While dusting the house have you ever cross jhalis (webs) in the corners of the wall? Sometimes you may come across them under table corners or at rarely used places. Yes, the webs are woven by spiders.
It’s a nuisance clearing them for just when you manage to remove one sticky web, the spider scurries off to a corner to spin yet another!
But before you destroy these webs with a sweep of the broom, here’s some food for thought – you are about to dismantle one of the strongest structures in the natural world!
Once caught in a spider web, even insects that are larger and stronger than spiders cannot escape from these silken threads. Spiders are very useful creatures around the house as they trap flies, mosquitoes and other pests in their webs and eat them.
However, when a web gets wet it can shrink to as little as 55 per cent of its original length. Now, for a spider that is good news since old droopy webs will self-tighten when it rains.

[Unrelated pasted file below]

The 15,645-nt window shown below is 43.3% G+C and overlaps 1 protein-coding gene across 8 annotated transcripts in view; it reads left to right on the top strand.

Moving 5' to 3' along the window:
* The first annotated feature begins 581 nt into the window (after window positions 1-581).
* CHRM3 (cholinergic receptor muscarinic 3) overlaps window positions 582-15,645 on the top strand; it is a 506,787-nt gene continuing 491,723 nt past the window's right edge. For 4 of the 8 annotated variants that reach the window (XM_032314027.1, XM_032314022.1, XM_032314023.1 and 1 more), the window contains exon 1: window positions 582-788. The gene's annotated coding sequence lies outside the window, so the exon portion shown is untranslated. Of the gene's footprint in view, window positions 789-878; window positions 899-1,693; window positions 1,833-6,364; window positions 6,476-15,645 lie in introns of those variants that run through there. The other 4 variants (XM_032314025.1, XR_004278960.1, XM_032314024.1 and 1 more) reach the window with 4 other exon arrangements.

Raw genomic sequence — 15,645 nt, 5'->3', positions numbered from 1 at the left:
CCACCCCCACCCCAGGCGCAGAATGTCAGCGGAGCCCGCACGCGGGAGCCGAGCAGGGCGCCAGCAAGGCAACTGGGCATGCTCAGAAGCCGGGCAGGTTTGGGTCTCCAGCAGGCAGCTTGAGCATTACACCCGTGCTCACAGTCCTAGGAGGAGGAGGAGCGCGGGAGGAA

Scientists and researchers have tried to work on the same principle to design parachutes of super strong spider silk. But they were going nowhere, for while such a parachute would be incredibly strong but at the same time lightweight, a jumper unfortunate enough to get caught in stormy weather would plunge to his death as the silk would shrink!
Meanwhile, new research by American scientists doing a chemical analysis of spider silk revealed that the most probable cause of shrinkage was a certain arrangement of 11 molecules known as amino acids.
The team then managed to figure out a similar string of molecules that could replace the amino acid block, thus resulting in a silk that’s just as strong but not as water sensitive as to shrink.
But this is rather complicated and will involve inserting the required arrangement into the spider – a process known as genetic coding.
Perhaps in the near future we shall soon see spiders and humans working together, the spider spinning its silk and the human weaving it to make a parachute.